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Outside funds fuel Kryzan-Lee race Party coffers help to pay for TV ads

Turn on television this campaign season, and the battle between Alice Kryzan and Chris Lee for a seat in Congress is difficult to miss.

But while the airwaves are local, the ads are not. Federal campaign finance records indicate that much of the money paying for them originates almost 400 miles away, in Washington, D.C.

For Kryzan, ads sponsored by the Democratic Congressional Campaign Committee are far outpacing anything she is producing on her own.

The better-financed Lee, meanwhile, has benefited from some spots bought by the Republican National Congressional Committee.

But the intensity with which both parties are focusing on the effort to succeed Rep. Thomas M. Reynolds, R-Clarence, underscores the importance the 26th Congressional District holds on the national level.

Both sides, moreover, paint their own picture of the money flowing into Western New York from the nation's capital.

"The [Democratic committee's] infusion of cash is a huge special interest; every special interest under the sun has gone to the [Democratic committee]," said Nicholas A. Langworthy, Lee's campaign manager.

"She can't have her cake and eat it, too," he added, referring to Kryzan's pledge not to accept campaign contributions from "special interests."

Anne Robinson Wadsworth, Kryzan's spokeswoman, points out that Lee accepts money not only from national Republicans, but also from the special interests that her candidate avoids. Those same dollars then finance the ads sponsored by his campaign.

While Kryzan rebuilds her treasury after a bruising Democratic primary, the national ads have staved off the Lee assault until the candidate could air her own -- including one that debuted last week, Wadsworth said.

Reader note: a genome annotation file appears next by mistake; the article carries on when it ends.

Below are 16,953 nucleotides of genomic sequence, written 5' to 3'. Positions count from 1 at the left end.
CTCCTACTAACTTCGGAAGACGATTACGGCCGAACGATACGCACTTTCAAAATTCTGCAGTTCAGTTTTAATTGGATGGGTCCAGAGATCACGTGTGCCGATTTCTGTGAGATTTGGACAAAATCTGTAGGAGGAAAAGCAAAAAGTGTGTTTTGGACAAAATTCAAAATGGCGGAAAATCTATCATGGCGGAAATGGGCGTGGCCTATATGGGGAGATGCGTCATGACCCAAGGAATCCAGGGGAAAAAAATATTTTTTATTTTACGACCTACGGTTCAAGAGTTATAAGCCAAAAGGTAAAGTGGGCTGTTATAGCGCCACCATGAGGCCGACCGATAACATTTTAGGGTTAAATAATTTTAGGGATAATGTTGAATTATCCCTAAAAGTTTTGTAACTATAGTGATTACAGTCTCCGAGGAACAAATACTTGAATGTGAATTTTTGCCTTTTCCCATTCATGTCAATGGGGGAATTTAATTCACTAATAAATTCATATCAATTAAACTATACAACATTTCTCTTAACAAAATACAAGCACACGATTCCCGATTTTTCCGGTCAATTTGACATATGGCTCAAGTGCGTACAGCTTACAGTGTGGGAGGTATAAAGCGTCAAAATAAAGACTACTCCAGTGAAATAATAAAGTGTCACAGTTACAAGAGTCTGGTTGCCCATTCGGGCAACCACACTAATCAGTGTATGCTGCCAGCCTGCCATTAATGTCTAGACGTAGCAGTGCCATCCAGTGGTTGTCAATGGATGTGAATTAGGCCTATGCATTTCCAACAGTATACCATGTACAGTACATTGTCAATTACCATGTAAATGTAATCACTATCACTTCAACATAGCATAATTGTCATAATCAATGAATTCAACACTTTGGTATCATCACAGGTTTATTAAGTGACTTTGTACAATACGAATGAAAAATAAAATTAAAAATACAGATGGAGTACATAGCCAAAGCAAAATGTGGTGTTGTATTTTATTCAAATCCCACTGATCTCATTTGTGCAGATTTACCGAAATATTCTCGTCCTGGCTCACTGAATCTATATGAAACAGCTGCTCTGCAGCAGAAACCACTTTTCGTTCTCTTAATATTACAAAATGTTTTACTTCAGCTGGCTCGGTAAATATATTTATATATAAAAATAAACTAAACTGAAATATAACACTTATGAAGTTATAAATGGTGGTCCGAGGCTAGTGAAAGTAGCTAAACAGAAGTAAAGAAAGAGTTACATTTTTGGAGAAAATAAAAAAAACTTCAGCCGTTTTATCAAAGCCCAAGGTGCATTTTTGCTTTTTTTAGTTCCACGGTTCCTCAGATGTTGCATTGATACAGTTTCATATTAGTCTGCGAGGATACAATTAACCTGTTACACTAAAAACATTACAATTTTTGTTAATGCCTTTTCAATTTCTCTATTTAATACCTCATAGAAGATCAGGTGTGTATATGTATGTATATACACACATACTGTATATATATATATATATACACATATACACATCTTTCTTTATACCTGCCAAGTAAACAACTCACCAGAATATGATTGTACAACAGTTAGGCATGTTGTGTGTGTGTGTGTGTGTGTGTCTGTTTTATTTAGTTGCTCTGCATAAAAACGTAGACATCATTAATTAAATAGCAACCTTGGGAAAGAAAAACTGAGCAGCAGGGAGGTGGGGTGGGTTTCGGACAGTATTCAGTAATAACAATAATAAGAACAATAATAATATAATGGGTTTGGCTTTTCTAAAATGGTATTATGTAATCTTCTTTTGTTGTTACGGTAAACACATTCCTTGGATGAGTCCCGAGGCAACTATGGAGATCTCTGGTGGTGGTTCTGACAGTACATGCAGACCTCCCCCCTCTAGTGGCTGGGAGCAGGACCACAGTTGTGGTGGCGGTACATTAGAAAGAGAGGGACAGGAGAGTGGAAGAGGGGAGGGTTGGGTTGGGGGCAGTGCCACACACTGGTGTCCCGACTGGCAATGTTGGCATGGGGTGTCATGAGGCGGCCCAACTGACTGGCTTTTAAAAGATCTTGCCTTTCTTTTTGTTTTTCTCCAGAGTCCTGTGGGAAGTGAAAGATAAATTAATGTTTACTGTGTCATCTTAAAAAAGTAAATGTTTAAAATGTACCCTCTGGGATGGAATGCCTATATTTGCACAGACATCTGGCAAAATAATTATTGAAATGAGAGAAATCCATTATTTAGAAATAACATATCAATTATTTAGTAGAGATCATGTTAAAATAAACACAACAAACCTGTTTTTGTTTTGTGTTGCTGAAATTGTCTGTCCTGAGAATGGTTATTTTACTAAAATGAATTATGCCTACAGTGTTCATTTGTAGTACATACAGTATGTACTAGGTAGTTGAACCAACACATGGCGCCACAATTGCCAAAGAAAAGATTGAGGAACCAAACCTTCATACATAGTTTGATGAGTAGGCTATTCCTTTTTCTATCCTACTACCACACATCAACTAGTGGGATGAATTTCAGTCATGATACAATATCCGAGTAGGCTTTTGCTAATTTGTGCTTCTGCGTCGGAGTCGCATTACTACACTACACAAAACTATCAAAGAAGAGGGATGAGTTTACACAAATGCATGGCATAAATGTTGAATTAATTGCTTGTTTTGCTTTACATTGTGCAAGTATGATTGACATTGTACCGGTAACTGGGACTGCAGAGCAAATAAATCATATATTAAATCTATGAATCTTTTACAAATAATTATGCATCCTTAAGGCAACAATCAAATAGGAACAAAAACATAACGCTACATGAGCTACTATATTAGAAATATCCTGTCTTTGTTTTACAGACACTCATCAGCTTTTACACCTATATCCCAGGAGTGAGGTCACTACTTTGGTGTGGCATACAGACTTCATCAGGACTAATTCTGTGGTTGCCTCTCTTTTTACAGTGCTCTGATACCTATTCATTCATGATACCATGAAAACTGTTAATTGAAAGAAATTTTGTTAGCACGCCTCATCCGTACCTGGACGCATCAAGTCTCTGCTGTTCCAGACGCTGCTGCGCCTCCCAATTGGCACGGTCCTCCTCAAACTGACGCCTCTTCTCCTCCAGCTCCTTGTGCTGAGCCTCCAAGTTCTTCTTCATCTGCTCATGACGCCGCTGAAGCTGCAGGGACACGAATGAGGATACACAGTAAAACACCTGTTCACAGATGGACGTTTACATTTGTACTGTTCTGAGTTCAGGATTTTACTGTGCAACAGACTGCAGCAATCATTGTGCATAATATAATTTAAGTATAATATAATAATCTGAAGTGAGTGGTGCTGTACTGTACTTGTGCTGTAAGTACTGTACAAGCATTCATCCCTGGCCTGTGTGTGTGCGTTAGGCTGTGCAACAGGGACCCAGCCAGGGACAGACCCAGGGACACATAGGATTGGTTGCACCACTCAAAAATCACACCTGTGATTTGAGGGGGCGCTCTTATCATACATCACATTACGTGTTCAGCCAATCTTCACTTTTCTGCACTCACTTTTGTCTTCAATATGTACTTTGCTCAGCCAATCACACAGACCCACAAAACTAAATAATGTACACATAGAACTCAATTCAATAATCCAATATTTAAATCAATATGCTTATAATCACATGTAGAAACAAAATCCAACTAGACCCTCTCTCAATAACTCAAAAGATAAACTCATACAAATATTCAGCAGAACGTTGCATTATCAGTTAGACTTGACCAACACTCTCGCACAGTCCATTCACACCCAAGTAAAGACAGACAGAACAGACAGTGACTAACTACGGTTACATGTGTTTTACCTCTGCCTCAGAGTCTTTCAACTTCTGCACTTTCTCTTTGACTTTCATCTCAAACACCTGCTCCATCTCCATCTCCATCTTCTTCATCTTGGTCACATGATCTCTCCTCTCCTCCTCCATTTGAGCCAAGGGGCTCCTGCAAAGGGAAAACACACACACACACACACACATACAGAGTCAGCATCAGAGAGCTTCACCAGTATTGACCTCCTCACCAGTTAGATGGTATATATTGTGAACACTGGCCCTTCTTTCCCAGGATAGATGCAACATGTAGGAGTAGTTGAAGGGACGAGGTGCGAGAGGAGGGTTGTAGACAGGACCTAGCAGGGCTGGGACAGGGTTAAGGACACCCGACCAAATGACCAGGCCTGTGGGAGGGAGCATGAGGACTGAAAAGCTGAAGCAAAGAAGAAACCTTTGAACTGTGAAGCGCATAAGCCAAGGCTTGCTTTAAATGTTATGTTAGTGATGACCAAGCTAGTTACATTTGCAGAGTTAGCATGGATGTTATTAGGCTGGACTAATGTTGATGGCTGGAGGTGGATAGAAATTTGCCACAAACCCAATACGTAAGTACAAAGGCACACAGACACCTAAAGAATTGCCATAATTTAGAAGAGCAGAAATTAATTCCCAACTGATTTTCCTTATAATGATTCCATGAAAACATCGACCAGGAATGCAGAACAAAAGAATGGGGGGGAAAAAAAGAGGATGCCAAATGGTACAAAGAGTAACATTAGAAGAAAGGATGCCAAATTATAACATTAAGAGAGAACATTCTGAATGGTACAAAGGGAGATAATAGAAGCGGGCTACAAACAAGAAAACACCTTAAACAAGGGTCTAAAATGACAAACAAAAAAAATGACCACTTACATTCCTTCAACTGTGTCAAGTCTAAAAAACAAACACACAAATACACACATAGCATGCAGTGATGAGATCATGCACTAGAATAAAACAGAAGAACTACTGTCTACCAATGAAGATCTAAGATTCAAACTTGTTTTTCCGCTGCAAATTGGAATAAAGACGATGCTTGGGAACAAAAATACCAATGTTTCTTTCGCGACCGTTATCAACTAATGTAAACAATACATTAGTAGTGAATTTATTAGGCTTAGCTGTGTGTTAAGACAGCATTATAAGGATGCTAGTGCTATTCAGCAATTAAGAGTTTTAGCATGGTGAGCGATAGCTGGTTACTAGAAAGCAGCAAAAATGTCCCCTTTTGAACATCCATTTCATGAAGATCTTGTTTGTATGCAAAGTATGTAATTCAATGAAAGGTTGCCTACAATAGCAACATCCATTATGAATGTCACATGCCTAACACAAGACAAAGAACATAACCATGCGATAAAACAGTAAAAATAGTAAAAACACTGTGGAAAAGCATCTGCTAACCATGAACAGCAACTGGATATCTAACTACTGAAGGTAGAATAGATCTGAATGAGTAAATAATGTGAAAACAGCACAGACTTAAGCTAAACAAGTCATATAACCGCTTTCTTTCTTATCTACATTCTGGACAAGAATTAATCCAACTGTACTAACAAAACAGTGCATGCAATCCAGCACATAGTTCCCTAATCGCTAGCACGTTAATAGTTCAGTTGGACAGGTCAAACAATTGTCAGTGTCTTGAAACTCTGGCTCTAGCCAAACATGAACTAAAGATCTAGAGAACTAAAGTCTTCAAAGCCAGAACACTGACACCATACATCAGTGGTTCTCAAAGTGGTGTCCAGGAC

"Chris Lee's negative ads are not from the [Republican committee]; they're from Chris Lee, after he said he would run an issues-based campaign and not engage in mudslinging," she said. "I suspect his polling looks like what our polling looks like -- and he should be running scared."

According to Federal Election Commission records, the Democrats' committee so far has spent slightly more than $302,000 in the 26th District, including about $15,000 on behalf of Jon Powers, its preferred candidate in the Democratic primary.

Since then, it has dropped about $287,000 on Kryzan. Langworthy said his research indicates the much better financed Democratic committee is advertising in about 50 districts nationwide, while its cash-starved Republican counterpart is up in only two.

He also acknowledged the Republican committee spent about $80,000 on an early ad for Lee, who has no problem accepting contributions that Kryzan labels as products of special interests, especially from organizations he considers allies.

"Some pro-business [political action committees] and groups are involved in Chris' candidacy and want to see his philosophy brought to Washington," Langworthy said. "It's all public record, and there's nothing wrong with that."

The Lee campaign, however, has criticized Kryzan and the Democratic committee for ads accusing the Republican's former company of creating jobs in China. As recently as Thursday's congressional debate in the studios of WNED, Lee maintained that Enidine Inc.'s investment, which served the Chinese market, also created jobs in Orchard Park.

"These baseless attacks are attempts to divert attention from the fact that the Democrats' hand-picked candidate [Powers] lost the primary and they have nothing positive to say about liberal trial attorney Alice Kryzan," said Andrea Bozek, Lee's spokeswoman.

Wadsworth said the Kryzan campaign relied on the Democratic committee immediately after the Sept. 9 primary while she raised money and hired staff. Last week, Kryzan began airing her own spot, reminiscent of the "take it somewhere else" ad widely credited with helping her win the Democratic primary.

The spokeswoman said the Democratic committee's involvement underscores the importance national Democrats put on the Kryzan candidacy but acknowledged the local campaign may have gone a different route.

"It is not necessarily an ad we would have posted," Wadsworth said.


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